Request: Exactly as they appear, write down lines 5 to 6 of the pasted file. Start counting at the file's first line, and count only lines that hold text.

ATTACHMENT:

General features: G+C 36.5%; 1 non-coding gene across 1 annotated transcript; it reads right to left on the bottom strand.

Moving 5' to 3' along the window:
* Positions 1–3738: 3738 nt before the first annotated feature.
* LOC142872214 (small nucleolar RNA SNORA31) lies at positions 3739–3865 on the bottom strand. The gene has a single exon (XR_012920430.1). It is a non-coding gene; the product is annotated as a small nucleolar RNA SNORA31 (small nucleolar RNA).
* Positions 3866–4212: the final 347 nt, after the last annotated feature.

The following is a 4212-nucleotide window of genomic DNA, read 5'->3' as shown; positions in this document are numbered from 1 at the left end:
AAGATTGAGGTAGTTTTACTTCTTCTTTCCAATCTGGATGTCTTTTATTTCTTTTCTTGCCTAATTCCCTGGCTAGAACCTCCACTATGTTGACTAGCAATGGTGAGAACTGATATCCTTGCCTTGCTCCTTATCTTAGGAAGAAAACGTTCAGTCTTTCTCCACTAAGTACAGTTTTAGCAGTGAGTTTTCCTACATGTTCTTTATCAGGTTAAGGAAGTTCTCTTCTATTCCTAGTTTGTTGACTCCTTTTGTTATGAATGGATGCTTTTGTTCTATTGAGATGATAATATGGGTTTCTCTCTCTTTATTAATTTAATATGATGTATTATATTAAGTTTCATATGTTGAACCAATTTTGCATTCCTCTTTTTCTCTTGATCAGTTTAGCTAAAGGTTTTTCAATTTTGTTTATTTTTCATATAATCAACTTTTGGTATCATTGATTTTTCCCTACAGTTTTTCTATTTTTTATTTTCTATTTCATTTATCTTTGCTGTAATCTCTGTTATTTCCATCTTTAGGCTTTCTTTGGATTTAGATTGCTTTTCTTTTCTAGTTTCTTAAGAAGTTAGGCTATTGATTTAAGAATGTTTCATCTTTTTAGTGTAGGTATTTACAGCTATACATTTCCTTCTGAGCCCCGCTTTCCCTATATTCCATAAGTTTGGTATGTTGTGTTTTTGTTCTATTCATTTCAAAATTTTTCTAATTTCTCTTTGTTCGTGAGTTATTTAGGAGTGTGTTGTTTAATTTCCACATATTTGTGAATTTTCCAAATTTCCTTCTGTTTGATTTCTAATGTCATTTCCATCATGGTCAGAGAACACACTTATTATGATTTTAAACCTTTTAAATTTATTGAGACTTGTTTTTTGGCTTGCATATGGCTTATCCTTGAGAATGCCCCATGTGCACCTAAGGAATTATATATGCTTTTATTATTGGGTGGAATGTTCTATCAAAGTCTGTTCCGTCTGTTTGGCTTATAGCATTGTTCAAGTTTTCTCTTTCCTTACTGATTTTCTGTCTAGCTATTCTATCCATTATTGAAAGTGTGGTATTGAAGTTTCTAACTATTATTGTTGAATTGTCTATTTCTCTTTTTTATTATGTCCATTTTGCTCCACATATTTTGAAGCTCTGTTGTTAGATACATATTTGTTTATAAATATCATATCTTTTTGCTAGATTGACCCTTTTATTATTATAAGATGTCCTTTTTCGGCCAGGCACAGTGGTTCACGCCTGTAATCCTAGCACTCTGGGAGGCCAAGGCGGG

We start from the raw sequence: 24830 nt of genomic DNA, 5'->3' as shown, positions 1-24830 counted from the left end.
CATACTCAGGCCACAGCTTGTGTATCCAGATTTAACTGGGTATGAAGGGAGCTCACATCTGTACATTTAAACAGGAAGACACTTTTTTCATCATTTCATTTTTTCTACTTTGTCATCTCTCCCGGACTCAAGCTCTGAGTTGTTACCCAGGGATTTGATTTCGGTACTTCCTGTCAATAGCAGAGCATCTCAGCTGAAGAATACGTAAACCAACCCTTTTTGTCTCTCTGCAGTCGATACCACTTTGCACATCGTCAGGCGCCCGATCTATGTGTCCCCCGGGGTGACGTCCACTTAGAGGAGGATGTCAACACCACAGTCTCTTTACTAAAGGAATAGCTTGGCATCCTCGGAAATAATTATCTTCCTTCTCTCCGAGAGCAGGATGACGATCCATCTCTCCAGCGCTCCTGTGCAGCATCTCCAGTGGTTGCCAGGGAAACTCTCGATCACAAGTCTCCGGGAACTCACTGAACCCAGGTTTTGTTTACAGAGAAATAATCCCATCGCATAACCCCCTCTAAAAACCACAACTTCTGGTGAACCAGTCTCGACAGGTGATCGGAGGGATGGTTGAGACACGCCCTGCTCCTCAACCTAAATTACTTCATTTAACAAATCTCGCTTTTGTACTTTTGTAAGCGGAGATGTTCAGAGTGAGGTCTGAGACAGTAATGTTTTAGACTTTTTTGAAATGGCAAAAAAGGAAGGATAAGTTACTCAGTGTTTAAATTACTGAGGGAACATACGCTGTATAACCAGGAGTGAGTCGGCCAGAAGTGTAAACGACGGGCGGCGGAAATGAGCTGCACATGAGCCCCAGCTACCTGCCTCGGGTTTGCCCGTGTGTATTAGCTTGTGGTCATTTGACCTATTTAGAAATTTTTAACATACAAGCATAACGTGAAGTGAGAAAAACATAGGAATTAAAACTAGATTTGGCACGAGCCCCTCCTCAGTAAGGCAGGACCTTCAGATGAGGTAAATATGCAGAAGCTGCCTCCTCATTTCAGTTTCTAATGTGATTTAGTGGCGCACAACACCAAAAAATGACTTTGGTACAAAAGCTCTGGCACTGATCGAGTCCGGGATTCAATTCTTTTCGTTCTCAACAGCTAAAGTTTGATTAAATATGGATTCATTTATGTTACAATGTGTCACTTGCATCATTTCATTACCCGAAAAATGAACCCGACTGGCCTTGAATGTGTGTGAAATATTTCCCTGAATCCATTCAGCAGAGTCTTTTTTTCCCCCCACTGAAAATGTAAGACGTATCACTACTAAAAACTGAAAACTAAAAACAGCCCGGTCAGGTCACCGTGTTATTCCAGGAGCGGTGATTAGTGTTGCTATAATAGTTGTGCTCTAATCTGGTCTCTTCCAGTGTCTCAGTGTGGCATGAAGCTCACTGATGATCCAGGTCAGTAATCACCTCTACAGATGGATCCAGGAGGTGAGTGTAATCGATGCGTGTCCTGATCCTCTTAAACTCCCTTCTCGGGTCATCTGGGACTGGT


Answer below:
* Positions 3866–4212: the final 347 nt, after the last annotated feature.

The following is a 4212-nucleotide window of genomic DNA, read 5'->3' as shown; positions in this document are numbered from 1 at the left end: